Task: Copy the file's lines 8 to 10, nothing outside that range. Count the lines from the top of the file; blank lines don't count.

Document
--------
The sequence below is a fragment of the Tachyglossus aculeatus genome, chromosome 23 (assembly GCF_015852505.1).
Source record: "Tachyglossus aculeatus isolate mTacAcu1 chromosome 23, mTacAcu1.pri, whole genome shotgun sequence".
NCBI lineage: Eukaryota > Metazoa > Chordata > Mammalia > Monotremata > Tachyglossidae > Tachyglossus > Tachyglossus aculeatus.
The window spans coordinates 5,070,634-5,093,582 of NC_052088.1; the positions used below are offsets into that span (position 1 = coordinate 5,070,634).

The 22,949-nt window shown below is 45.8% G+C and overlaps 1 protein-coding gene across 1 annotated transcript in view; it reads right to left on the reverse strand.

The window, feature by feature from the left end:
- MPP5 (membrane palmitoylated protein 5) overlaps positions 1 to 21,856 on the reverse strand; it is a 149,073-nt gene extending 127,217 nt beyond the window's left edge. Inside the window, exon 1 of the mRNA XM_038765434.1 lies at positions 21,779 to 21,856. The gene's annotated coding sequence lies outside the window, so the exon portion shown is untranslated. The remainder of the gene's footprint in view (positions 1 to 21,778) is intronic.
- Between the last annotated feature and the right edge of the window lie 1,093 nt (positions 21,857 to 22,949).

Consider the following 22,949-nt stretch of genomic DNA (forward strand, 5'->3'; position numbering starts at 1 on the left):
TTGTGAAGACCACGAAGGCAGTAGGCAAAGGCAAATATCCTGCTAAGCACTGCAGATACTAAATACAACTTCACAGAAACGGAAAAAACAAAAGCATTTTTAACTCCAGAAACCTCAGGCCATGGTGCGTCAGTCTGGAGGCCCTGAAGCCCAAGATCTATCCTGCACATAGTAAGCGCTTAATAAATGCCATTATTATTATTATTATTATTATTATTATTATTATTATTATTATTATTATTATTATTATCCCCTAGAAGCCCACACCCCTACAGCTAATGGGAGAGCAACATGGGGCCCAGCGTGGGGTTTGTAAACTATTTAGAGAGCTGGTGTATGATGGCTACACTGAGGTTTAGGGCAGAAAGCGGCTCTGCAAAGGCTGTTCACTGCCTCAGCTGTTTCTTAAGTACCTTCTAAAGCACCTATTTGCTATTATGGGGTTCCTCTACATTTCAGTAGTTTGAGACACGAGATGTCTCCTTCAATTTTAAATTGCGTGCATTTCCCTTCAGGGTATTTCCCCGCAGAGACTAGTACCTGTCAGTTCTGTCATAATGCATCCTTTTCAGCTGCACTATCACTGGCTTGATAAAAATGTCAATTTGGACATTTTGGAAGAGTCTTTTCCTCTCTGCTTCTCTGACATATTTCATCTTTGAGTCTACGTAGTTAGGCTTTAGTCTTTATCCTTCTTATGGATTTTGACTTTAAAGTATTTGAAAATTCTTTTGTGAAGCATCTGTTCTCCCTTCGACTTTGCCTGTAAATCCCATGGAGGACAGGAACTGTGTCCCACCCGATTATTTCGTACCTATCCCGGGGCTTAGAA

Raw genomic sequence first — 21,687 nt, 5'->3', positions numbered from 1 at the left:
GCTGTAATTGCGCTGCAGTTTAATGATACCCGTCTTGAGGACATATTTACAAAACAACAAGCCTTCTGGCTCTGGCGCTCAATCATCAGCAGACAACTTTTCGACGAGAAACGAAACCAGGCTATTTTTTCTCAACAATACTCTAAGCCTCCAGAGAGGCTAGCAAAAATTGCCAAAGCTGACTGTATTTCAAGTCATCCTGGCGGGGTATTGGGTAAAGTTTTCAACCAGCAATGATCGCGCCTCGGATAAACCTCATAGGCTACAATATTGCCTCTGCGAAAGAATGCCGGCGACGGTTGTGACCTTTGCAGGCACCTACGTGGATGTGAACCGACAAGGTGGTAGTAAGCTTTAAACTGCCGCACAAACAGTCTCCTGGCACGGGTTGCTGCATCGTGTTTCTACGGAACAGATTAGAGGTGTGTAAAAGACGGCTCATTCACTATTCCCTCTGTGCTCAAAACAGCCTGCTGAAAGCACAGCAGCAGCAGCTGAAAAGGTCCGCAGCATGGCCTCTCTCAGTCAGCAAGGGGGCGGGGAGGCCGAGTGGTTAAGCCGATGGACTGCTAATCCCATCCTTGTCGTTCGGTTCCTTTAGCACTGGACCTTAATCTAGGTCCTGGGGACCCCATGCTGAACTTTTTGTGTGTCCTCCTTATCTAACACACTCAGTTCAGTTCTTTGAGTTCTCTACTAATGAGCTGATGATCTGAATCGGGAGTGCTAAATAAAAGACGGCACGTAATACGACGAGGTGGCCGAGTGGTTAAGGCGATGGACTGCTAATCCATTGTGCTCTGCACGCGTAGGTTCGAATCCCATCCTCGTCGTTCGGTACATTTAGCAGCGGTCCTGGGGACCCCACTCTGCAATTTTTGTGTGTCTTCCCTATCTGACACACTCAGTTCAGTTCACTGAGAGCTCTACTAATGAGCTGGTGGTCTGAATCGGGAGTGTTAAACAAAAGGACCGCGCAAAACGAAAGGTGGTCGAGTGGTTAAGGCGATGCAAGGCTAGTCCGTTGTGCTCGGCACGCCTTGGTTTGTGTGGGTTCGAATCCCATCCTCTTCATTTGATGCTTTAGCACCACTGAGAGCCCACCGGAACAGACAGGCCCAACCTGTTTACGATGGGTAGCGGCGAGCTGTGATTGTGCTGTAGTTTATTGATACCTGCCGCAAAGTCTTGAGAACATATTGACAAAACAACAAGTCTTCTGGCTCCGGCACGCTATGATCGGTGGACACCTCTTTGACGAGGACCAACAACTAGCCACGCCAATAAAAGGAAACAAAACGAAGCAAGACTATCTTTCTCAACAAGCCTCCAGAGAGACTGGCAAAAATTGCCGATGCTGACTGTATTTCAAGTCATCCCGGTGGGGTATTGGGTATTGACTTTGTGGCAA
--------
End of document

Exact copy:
- Between the last annotated feature and the right edge of the window lie 1,093 nt (positions 21,857 to 22,949).

Consider the following 22,949-nt stretch of genomic DNA (forward strand, 5'->3'; position numbering starts at 1 on the left):
TTGTGAAGACCACGAAGGCAGTAGGCAAAGGCAAATATCCTGCTAAGCACTGCAGATACTAAATACAACTTCACAGAAACGGAAAAAACAAAAGCATTTTTAACTCCAGAAACCTCAGGCCATGGTGCGTCAGTCTGGAGGCCCTGAAGCCCAAGATCTATCCTGCACATAGTAAGCGCTTAATAAATGCCATTATTATTATTATTATTATTATTATTATTATTATTATTATTATTATTATTATTATTATCCCCTAGAAGCCCACACCCCTACAGCTAATGGGAGAGCAACATGGGGCCCAGCGTGGGGTTTGTAAACTATTTAGAGAGCTGGTGTATGATGGCTACACTGAGGTTTAGGGCAGAAAGCGGCTCTGCAAAGGCTGTTCACTGCCTCAGCTGTTTCTTAAGTACCTTCTAAAGCACCTATTTGCTATTATGGGGTTCCTCTACATTTCAGTAGTTTGAGACACGAGATGTCTCCTTCAATTTTAAATTGCGTGCATTTCCCTTCAGGGTATTTCCCCGCAGAGACTAGTACCTGTCAGTTCTGTCATAATGCATCCTTTTCAGCTGCACTATCACTGGCTTGATAAAAATGTCAATTTGGACATTTTGGAAGAGTCTTTTCCTCTCTGCTTCTCTGACATATTTCATCTTTGAGTCTACGTAGTTAGGCTTTAGTCTTTATCCTTCTTATGGATTTTGACTTTAAAGTATTTGAAAATTCTTTTGTGAAGCATCTGTTCTCCCTTCGACTTTGCCTGTAAATCCCATGGAGGACAGGAACTGTGTCCCACCCGATTATTTCGTACCTATCCCGGGGCTTAGAA